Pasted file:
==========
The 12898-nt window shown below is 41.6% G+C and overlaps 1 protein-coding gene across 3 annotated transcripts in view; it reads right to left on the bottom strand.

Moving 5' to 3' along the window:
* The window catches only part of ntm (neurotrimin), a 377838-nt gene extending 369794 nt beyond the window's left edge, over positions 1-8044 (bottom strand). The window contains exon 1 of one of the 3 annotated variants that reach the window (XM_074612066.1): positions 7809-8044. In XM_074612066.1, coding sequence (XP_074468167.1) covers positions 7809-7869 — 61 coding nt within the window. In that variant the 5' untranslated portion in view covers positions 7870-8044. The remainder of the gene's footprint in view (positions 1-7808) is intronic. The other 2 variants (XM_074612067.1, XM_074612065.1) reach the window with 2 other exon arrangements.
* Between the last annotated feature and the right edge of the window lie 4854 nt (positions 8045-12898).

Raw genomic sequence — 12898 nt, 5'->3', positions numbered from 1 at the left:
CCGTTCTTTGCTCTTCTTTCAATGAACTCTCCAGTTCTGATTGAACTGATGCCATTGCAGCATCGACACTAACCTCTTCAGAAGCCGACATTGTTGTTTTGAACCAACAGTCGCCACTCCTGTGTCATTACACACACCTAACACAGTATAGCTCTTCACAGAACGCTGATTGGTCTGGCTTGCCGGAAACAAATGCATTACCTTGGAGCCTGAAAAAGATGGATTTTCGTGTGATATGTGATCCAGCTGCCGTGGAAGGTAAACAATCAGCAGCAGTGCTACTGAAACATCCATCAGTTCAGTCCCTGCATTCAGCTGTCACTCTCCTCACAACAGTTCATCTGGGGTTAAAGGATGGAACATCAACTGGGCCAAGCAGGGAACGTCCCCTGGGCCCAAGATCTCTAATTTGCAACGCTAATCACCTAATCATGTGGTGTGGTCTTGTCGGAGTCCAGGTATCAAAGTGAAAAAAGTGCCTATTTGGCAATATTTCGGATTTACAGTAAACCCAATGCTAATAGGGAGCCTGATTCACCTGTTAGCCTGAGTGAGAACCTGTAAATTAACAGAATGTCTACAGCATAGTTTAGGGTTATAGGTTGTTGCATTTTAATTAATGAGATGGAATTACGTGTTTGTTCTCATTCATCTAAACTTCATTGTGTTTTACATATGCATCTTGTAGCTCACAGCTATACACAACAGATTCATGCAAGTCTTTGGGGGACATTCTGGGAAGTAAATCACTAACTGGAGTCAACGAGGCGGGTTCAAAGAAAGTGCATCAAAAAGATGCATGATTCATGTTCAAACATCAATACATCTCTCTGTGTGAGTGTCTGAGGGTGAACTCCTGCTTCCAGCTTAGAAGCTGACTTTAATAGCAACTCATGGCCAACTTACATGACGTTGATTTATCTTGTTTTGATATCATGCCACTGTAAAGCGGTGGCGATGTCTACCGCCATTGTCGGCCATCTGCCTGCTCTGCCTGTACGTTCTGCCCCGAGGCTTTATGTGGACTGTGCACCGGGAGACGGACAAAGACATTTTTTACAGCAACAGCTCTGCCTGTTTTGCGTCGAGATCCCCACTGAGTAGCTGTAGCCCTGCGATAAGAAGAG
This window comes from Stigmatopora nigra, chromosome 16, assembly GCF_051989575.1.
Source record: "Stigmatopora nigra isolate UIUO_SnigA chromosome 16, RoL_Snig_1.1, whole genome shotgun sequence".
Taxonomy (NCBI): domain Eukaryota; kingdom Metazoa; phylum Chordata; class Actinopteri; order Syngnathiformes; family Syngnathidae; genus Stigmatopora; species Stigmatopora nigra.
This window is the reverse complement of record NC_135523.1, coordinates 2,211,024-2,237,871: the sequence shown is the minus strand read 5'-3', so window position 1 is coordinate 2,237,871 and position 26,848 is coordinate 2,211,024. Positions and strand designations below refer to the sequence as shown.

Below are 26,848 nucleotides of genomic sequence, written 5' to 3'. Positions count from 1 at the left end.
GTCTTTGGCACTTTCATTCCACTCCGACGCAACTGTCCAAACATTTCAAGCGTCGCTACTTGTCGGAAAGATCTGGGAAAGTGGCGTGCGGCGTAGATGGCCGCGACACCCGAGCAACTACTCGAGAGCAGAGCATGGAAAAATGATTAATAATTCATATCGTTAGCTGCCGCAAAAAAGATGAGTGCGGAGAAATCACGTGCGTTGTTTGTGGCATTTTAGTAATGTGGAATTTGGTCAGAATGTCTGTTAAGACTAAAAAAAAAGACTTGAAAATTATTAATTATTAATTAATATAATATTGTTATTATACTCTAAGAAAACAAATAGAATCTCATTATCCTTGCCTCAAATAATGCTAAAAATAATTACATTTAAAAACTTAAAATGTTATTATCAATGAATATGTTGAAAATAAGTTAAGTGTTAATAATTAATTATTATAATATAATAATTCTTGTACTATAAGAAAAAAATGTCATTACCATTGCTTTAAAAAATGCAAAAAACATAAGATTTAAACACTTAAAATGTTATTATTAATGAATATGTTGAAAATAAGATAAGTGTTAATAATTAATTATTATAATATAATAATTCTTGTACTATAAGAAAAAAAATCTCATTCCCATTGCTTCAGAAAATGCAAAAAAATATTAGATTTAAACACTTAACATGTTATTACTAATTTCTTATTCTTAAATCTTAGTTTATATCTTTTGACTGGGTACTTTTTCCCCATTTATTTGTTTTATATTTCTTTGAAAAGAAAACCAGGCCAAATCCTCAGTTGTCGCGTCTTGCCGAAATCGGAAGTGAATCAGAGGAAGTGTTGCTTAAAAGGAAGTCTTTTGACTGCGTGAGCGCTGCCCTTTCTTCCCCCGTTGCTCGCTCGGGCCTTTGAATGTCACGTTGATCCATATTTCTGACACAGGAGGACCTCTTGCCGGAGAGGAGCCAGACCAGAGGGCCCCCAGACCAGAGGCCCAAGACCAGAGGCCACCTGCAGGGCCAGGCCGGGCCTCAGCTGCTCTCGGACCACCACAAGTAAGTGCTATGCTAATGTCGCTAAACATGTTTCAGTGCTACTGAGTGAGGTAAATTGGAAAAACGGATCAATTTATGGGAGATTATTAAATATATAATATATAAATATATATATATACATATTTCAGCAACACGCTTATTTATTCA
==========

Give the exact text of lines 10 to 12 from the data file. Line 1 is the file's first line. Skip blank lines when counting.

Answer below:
This window is the reverse complement of record NC_135523.1, coordinates 2,211,024-2,237,871: the sequence shown is the minus strand read 5'-3', so window position 1 is coordinate 2,237,871 and position 26,848 is coordinate 2,211,024. Positions and strand designations below refer to the sequence as shown.

Below are 26,848 nucleotides of genomic sequence, written 5' to 3'. Positions count from 1 at the left end.
GTCTTTGGCACTTTCATTCCACTCCGACGCAACTGTCCAAACATTTCAAGCGTCGCTACTTGTCGGAAAGATCTGGGAAAGTGGCGTGCGGCGTAGATGGCCGCGACACCCGAGCAACTACTCGAGAGCAGAGCATGGAAAAATGATTAATAATTCATATCGTTAGCTGCCGCAAAAAAGATGAGTGCGGAGAAATCACGTGCGTTGTTTGTGGCATTTTAGTAATGTGGAATTTGGTCAGAATGTCTGTTAAGACTAAAAAAAAAGACTTGAAAATTATTAATTATTAATTAATATAATATTGTTATTATACTCTAAGAAAACAAATAGAATCTCATTATCCTTGCCTCAAATAATGCTAAAAATAATTACATTTAAAAACTTAAAATGTTATTATCAATGAATATGTTGAAAATAAGTTAAGTGTTAATAATTAATTATTATAATATAATAATTCTTGTACTATAAGAAAAAAATGTCATTACCATTGCTTTAAAAAATGCAAAAAACATAAGATTTAAACACTTAAAATGTTATTATTAATGAATATGTTGAAAATAAGATAAGTGTTAATAATTAATTATTATAATATAATAATTCTTGTACTATAAGAAAAAAAATCTCATTCCCATTGCTTCAGAAAATGCAAAAAAATATTAGATTTAAACACTTAACATGTTATTACTAATTTCTTATTCTTAAATCTTAGTTTATATCTTTTGACTGGGTACTTTTTCCCCATTTATTTGTTTTATATTTCTTTGAAAAGAAAACCAGGCCAAATCCTCAGTTGTCGCGTCTTGCCGAAATCGGAAGTGAATCAGAGGAAGTGTTGCTTAAAAGGAAGTCTTTTGACTGCGTGAGCGCTGCCCTTTCTTCCCCCGTTGCTCGCTCGGGCCTTTGAATGTCACGTTGATCCATATTTCTGACACAGGAGGACCTCTTGCCGGAGAGGAGCCAGACCAGAGGGCCCCCAGACCAGAGGCCCAAGACCAGAGGCCACCTGCAGGGCCAGGCCGGGCCTCAGCTGCTCTCGGACCACCACAAGTAAGTGCTATGCTAATGTCGCTAAACATGTTTCAGTGCTACTGAGTGAGGTAAATTGGAAAAACGGATCAATTTATGGGAGATTATTAAATATATAATATATAAATATATATATATACATATTTCAGCAACACGCTTATTTATTCA